WASHINGTON, September 6, 2017 - The Agriculture Energy Coalition (AEC) has some suggestions for lawmakers as they ramp up discussions on the 2018 farm bill. The coalition’s white paper – Rural America’s Role in Expanding Energy Independence, Dominance, Innovation and Jobs: Recommendations for the New Farm Bill – urges Congress to support energy and rural manufacturing programs.

“Bipartisan farm bill energy programs have leveraged billions of dollars of private investment, spurred economic development, created jobs, provided new revenue streams for producers, and spawned technological innovation throughout rural America with a strong and growing return on investment,” said Lloyd Ritter, executive director of the Agriculture Energy Coalition. “Past farm bills have recognized rural America’s potential to drive energy innovation and we urge Congress to support a strong 2018 farm bill that will continue U.S. commitment to these important programs.”

The Agriculture Energy Coalition advocates keeping the Biorefinery, Renewable Chemical, and Biobased Product Manufacturing Assistance Program funding intact. The USDA program provides loan guarantees for up to $250 million. The coalition also asked for improved opportunities for multiple resources and technologies, including renewable chemicals.

Increased funding for the Rural Energy for America Program (REAP) is recommended to better meet demand. The group hopes Congress will make the program more equitable for commercially proven but underserved technologies and more flexible to support ancillary activities like energy storage. The funds can currently be used for biomass, geothermal, hydropower, hydrogen, wind, solar and tidal energy generation, as well as energy efficiency improvements.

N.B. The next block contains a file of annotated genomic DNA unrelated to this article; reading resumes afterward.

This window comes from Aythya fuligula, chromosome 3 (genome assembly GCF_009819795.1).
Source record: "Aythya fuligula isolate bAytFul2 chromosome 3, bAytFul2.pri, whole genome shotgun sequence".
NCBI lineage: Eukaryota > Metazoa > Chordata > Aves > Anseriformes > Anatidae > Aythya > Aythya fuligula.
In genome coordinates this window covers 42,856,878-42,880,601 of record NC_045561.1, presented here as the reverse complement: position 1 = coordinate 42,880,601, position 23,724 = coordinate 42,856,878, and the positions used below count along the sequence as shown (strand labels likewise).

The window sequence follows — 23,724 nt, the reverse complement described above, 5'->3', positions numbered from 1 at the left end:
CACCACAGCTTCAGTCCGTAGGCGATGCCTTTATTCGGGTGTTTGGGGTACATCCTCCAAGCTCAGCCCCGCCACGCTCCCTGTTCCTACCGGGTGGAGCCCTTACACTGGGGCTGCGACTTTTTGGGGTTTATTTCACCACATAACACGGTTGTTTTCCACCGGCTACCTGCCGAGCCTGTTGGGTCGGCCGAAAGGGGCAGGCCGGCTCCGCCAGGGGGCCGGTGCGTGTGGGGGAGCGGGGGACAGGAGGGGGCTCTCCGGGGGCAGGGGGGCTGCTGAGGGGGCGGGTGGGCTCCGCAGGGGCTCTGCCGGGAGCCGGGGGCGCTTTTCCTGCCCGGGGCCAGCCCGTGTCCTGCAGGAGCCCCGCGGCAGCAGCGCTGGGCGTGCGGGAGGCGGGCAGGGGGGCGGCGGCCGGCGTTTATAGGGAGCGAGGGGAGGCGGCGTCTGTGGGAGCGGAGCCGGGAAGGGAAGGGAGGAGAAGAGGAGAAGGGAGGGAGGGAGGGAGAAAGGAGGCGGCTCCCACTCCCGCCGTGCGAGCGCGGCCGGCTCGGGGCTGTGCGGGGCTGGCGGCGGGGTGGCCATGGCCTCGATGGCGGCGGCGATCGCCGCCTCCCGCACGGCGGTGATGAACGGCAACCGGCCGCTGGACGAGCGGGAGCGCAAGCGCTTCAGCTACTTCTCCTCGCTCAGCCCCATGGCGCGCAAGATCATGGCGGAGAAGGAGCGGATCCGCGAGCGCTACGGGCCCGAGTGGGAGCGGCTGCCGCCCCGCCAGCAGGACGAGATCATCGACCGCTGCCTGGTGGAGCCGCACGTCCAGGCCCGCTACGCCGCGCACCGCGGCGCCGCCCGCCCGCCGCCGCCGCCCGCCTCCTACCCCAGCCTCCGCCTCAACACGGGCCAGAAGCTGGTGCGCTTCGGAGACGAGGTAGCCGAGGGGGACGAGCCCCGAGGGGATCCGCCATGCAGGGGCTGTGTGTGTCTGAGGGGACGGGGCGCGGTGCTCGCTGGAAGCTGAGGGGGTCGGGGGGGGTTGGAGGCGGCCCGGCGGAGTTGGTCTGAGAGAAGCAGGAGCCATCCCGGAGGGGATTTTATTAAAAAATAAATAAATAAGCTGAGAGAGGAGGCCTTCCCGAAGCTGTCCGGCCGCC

The AEC also wants increased funding to expand homegrown industrial biobased product development. As it relates to crop insurance, the report hopes the bill will direct USDA to more aggressively assess opportunities for non-food energy crops, so the U.S. can lead the world in next generation crops for energy and bioproducts.

“The USDA is creating a chicken and egg problem… if they both want to develop a crop insurance product to help farmers plant new energy crops and are also unwilling to develop products for crops that are not already planted widely,” the white paper reads.

The AEC recommends expansion of the Biomass Crop Assistance Program to tackle the national challenge of wildfires, particularly in the Western U.S. They feel the program can be used as a "preventive medicine" approach to reduce hazardous fuel loads, ultimately saving tax money used to fight forest fires.

“Federal commitment to farm bill energy programs is vital, particularly right now, when so many new feedstocks, processes, fuels and technologies are on the cusp of successful commercialization and rural America needs economic opportunities. Federal support for core programs must be maintained,” AEC’s Ritter said.

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